6. Go to Army Careers: Ways to Serve in the Army | goarmy.com, start an online chat, and tell them that you have a recruiter who isn't helping with the medical waiver. Complaints on the website usually go to the top tier or leadership and roll down, thereby forcing your recruiter to take action.

Good luck!
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Old 07-12-2016, 12:09 PM
 
Location: Log "cabin" west of Bangor
5,598 posts, read 6,563,782 times
Reputation: 9979
OP- good stuff in those two posts there. It's on you to follow up and take advantage of it. If it still doesn't get you in, well, you know you did everything you could.

Curious though...how is one recruiter preventing you from talking to another?
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Old 07-12-2016, 05:40 PM
 
17 posts, read 62,097 times
Reputation: 15
Quote:
Originally Posted by dmarie123 View Post
You are misunderstanding... The regulation you quoted is an Army Regulation for MEBs (MEBs are for people who are ALREADY in). Chapter 3 is for RETENTION, and you are quoting chapter 3. Chapter 2, which is for joining, says Optic Nerve Atrophy is a disqualification. PALE OPTIC NERVE MEANS OPTICAL NERVE ATROPHY.

Your logic makes zero sense. You keep saying the MEPS doctor said nothing was wrong... but he said you have Pale Optic Nerve. That is an optic nerve disorder that means atrophy. Both AR 40-501 chapter 2, and the parent regulation, DODI 6130 state ANY Optic Nerve Atrophy is a DQ.
If nothing was wrong with your eyes in the mind of MEPS, they would not have disqualified you.

You have had blurry vision since 5 years old, and have never seen an eye doctor, and you think this is normal? BLURRY VISION IS NOT NORMAL.


I was providing this information so you would please go to an eye doctor. You said you've never been to one, and I'm worried for you because you seem to be in denial (You keep saying nothing is wrong with your eyes, and that MEPS is saying nothing is wrong, yet MEPS clearly disqualified you).

You can have the waiver sent, but I want you to be emotionally prepared for it to be turned down. I've been doing this longer than you, and I have a little experience with it. Since you have an actual presentation of symptoms (life long blurry vision), I don't want you to get your hopes up. You've explained your blurry vision as the result of a head injury.... but that isn't medically sound. Your blurry vision is not from a head injury decades ago, I promise.

The Surgeon General who must approve the waiver does not always follow the recommendation of the MEPS doctor, so don't focus so much on the fact that a waiver was recommended, especially if the MEPS doctor isn't an eye doctor. The SG will confer with an eye doctor about your case before making a decision.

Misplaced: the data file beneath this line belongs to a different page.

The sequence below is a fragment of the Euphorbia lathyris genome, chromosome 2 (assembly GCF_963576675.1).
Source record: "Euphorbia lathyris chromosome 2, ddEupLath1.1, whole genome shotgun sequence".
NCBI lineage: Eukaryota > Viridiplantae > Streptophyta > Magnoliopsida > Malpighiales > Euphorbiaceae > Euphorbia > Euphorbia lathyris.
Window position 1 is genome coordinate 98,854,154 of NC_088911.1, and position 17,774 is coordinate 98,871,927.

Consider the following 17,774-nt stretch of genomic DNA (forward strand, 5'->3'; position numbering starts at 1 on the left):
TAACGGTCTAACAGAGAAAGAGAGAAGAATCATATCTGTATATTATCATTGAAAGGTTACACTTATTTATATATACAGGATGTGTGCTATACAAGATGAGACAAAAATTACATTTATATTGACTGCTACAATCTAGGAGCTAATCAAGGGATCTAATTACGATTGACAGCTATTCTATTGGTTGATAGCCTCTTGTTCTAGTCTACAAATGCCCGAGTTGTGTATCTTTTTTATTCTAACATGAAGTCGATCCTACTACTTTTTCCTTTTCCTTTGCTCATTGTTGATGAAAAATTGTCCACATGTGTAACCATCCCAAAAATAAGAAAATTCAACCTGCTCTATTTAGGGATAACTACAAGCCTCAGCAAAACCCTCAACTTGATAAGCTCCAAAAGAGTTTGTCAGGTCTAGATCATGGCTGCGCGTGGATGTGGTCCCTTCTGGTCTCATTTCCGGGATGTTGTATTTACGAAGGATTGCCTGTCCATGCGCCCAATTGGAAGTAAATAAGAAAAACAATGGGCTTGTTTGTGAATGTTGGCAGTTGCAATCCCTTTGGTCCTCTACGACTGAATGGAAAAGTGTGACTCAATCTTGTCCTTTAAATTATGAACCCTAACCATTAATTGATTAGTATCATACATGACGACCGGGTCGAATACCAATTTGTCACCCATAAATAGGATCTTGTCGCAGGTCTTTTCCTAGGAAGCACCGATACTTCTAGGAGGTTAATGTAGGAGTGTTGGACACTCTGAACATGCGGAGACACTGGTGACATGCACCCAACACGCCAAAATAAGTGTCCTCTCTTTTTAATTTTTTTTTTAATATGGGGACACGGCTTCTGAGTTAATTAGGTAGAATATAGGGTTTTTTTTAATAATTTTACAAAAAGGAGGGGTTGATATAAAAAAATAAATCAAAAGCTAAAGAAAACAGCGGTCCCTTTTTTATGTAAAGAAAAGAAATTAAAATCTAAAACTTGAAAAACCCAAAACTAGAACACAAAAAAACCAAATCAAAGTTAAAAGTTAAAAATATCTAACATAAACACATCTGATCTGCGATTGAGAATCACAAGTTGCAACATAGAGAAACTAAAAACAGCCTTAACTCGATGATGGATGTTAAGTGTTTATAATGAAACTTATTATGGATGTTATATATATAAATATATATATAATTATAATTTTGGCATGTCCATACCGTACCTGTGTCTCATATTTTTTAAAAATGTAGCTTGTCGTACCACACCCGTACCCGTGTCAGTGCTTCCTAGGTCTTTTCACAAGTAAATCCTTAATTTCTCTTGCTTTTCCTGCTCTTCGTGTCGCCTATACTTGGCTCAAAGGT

Yes, your file could be sent to the SG for a ruling on a waiver, but it can't be sent if the recruiter refuses to send it. Your recruiter doesn't believe you'll get the waiver and doesn't want to waste his time. I agree with him, unless you can get proof you don't have a pale optic nerve.

I do wish you luck, and I'm going to bow out of this conversation now so I'm clearly annoying you.

Look at this please. It is found in the beginning of chapter 2.


b. Application. This chapter prescribes the medical conditions and physical defects that are causes for rejection for
appointment, enlistment, and induction into military Service. Unless otherwise stipulated, the conditions listed in this
chapter are those that would be disqualifying by virtue of current diagnosis, or for which the candidate has a verified
past medical history. Other standards may be prescribed by DOD in the event of mobilization or a national emergency.
Those individuals found medically qualified based on the medical standards of chapter 2 that were in effect prior to
this publication will not be disqualified solely on the basis of the new standards. The designated waiver authorities may
grant waivers for selection or continuation in the programs described below, provided the individual meets the retention
standards of chapter 3. However, the standard in paragraph 2–30a will not be waived regardless of whether chapter 2
or chapter 3 standards are applied.
c. Scope. The standards of chapter 2 apply to—
(1) Applicants for appointment as commissioned or warrant officers in the Active Army and RC, including
appointment as a Soldier in the USAR or the ARNG/ARNGUS. This includes enlisted Soldier applicants for appoint-
ment as commissioned or warrant officers. (However, for officers of the ARNG/ARNGUS or USAR who apply for
appointment in the Active Army, the standards of chap 3 are applicable.)
(2) Applicants for enlistment in the Active Army, including the Delayed Entry/Future Soldier Program (delayed